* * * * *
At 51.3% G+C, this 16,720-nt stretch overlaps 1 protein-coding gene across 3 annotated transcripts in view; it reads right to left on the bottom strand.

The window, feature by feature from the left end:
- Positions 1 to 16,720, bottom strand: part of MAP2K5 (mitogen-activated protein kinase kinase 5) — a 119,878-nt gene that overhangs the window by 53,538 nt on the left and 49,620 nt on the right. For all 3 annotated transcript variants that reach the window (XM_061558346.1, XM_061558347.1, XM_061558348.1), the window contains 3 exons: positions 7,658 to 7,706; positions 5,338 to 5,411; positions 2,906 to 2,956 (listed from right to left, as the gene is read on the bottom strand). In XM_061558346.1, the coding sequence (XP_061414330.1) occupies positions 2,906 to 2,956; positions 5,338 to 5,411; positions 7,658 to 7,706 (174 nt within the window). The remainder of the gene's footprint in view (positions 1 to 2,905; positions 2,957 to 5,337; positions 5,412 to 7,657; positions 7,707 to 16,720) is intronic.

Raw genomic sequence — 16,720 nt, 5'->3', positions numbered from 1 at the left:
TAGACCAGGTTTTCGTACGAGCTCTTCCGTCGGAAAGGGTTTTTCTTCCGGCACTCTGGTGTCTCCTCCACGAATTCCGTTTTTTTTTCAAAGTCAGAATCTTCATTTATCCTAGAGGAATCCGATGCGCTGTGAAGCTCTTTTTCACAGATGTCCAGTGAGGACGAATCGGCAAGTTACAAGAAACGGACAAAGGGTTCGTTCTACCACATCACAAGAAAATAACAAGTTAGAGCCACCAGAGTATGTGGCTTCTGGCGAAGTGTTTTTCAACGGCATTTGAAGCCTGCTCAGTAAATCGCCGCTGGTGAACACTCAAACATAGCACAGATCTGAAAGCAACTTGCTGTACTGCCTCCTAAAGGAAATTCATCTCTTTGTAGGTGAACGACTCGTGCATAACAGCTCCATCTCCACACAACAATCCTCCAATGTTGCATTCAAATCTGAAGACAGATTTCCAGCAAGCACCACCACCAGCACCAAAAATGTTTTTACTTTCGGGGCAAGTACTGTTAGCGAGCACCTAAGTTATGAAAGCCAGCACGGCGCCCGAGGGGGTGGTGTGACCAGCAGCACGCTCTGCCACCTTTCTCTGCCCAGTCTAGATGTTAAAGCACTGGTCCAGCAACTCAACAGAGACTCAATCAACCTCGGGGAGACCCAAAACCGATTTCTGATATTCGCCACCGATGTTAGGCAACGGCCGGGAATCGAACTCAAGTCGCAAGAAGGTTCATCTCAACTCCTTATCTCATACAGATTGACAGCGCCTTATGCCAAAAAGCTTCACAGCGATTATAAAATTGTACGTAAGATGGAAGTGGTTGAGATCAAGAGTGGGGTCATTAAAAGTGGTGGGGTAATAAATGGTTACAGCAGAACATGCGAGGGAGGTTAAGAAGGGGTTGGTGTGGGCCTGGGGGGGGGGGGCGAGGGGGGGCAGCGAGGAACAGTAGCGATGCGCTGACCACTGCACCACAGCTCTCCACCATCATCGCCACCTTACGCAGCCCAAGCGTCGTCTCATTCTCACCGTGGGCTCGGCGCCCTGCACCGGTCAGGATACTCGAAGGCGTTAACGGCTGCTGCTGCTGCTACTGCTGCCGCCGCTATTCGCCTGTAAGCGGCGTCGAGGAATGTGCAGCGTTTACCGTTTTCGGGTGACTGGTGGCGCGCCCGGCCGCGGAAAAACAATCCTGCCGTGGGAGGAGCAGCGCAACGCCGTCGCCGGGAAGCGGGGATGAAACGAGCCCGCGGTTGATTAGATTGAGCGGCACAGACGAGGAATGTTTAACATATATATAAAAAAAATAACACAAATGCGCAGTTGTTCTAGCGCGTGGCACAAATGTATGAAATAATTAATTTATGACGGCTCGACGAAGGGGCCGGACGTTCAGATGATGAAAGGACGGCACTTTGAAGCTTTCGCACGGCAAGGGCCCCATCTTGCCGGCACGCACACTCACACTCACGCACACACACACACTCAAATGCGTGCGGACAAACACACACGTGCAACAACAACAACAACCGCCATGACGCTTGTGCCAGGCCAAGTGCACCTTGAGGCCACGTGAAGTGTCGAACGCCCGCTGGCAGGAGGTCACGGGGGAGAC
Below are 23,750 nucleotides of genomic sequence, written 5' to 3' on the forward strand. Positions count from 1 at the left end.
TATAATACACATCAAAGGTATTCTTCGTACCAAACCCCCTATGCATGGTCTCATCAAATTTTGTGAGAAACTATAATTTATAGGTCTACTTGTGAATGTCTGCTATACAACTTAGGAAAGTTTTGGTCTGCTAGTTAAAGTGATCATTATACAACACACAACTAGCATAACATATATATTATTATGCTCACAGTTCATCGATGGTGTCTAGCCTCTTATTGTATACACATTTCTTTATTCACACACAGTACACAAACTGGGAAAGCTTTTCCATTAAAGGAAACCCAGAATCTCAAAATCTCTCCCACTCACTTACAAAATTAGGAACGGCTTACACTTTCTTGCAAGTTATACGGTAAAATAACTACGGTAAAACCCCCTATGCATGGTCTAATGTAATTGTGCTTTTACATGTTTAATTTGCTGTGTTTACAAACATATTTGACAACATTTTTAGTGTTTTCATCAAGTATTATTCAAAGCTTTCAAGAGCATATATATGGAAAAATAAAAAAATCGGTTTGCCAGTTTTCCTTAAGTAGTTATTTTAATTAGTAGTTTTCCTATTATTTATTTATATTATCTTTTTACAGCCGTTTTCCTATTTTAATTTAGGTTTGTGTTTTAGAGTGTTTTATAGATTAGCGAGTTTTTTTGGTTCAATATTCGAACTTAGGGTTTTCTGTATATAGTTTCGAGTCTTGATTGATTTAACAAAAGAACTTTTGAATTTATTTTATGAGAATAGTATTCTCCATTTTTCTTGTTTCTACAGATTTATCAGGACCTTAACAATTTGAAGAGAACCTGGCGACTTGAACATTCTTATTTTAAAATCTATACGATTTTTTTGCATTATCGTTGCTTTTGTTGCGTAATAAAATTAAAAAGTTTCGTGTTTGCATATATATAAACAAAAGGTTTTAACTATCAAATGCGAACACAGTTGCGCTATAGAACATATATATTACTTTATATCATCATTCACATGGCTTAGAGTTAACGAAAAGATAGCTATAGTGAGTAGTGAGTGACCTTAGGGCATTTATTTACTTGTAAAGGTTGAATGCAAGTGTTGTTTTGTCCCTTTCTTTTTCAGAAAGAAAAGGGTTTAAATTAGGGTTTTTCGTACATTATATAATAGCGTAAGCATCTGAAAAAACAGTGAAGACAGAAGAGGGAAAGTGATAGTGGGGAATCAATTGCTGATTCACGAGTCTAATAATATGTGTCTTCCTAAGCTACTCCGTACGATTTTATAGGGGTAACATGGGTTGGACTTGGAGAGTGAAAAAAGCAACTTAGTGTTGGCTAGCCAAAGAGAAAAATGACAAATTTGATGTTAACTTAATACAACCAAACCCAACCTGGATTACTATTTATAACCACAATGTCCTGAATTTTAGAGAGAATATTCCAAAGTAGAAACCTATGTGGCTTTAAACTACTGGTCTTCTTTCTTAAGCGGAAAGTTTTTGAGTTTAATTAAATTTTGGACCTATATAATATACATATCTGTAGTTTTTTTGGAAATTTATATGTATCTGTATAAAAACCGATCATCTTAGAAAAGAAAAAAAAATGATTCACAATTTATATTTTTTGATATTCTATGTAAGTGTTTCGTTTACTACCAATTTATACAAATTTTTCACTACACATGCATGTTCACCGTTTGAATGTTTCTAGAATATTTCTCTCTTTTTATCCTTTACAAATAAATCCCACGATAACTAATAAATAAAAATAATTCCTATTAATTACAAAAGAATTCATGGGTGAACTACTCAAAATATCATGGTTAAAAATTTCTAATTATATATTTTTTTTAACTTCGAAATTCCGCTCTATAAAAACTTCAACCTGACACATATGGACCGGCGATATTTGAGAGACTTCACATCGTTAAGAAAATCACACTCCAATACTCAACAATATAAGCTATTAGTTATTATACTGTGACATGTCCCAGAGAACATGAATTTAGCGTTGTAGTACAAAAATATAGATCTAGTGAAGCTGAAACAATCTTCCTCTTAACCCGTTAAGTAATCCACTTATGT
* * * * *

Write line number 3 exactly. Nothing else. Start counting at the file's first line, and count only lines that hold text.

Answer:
- Positions 1 to 16,720, bottom strand: part of MAP2K5 (mitogen-activated protein kinase kinase 5) — a 119,878-nt gene that overhangs the window by 53,538 nt on the left and 49,620 nt on the right. For all 3 annotated transcript variants that reach the window (XM_061558346.1, XM_061558347.1, XM_061558348.1), the window contains 3 exons: positions 7,658 to 7,706; positions 5,338 to 5,411; positions 2,906 to 2,956 (listed from right to left, as the gene is read on the bottom strand). In XM_061558346.1, the coding sequence (XP_061414330.1) occupies positions 2,906 to 2,956; positions 5,338 to 5,411; positions 7,658 to 7,706 (174 nt within the window). The remainder of the gene's footprint in view (positions 1 to 2,905; positions 2,957 to 5,337; positions 5,412 to 7,657; positions 7,707 to 16,720) is intronic.